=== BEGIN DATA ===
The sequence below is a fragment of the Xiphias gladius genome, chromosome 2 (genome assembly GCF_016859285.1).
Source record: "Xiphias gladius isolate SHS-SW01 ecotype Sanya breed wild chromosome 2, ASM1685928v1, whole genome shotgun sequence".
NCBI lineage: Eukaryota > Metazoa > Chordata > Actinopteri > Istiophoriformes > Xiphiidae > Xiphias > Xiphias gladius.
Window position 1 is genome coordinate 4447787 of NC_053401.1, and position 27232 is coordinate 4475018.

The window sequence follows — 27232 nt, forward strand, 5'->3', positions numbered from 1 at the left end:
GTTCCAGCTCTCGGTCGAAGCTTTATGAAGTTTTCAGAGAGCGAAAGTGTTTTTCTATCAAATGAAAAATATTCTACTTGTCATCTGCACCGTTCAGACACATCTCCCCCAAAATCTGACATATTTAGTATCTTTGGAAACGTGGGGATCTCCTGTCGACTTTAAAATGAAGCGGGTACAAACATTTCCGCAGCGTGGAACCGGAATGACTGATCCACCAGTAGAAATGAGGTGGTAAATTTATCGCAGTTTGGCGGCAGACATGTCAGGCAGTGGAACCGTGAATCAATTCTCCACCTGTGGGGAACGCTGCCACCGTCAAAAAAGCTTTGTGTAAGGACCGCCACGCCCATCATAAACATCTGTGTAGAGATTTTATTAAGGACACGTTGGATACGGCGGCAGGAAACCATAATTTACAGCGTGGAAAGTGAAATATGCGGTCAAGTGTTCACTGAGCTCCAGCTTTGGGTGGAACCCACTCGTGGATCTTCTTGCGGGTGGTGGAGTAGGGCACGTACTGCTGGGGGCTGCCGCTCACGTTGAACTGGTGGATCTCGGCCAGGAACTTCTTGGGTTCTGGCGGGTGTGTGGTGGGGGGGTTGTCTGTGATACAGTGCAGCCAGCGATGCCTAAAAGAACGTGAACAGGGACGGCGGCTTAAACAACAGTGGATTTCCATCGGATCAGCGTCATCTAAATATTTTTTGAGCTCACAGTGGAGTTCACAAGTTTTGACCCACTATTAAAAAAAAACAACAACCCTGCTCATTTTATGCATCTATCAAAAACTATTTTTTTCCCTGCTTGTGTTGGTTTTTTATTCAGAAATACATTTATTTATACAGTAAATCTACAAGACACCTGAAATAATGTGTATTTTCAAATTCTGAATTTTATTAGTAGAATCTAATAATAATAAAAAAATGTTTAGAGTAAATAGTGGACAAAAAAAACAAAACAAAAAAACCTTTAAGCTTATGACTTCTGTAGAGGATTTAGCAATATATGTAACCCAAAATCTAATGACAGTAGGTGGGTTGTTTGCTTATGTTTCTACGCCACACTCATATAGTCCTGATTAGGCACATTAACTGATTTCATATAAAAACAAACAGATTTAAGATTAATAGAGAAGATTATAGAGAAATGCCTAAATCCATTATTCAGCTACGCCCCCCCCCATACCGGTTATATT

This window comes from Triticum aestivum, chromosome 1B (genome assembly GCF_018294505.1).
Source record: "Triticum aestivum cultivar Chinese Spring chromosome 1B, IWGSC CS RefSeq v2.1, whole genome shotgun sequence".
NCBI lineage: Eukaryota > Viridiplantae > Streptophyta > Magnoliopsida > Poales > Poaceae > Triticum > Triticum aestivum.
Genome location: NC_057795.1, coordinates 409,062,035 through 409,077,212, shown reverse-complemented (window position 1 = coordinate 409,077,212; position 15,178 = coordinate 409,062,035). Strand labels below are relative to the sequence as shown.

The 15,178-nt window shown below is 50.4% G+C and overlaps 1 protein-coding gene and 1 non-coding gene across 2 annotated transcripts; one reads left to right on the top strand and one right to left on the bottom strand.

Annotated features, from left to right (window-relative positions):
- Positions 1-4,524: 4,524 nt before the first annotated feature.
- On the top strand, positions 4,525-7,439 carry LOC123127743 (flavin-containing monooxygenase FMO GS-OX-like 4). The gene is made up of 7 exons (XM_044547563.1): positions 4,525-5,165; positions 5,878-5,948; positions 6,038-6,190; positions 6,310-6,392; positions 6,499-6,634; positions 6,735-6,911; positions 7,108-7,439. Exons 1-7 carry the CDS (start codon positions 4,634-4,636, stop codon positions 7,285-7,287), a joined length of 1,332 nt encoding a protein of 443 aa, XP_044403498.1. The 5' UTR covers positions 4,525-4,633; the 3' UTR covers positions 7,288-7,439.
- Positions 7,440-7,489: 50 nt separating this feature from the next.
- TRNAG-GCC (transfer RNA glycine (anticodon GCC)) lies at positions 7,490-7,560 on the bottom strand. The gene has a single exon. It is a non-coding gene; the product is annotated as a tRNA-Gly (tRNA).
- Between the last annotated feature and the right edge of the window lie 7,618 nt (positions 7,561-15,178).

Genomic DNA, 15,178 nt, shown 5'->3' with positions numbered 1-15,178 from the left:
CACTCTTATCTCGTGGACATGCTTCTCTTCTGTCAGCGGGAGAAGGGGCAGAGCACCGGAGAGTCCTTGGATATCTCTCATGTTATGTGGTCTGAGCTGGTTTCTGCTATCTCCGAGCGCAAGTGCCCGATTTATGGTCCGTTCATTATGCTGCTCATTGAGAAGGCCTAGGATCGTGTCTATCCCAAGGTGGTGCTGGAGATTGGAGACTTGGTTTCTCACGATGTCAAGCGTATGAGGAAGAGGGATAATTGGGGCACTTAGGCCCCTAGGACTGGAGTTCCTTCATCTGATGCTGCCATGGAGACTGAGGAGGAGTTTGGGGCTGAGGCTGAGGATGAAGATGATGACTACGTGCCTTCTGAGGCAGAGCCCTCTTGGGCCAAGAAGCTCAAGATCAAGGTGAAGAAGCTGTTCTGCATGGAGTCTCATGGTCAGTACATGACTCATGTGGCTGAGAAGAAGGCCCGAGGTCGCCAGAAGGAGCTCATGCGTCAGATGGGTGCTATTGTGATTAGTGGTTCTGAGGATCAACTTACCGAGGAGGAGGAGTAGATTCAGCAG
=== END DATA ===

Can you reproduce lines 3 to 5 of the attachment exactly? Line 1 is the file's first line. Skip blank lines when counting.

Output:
NCBI lineage: Eukaryota > Metazoa > Chordata > Actinopteri > Istiophoriformes > Xiphiidae > Xiphias > Xiphias gladius.
Window position 1 is genome coordinate 4447787 of NC_053401.1, and position 27232 is coordinate 4475018.

The window sequence follows — 27232 nt, forward strand, 5'->3', positions numbered from 1 at the left end: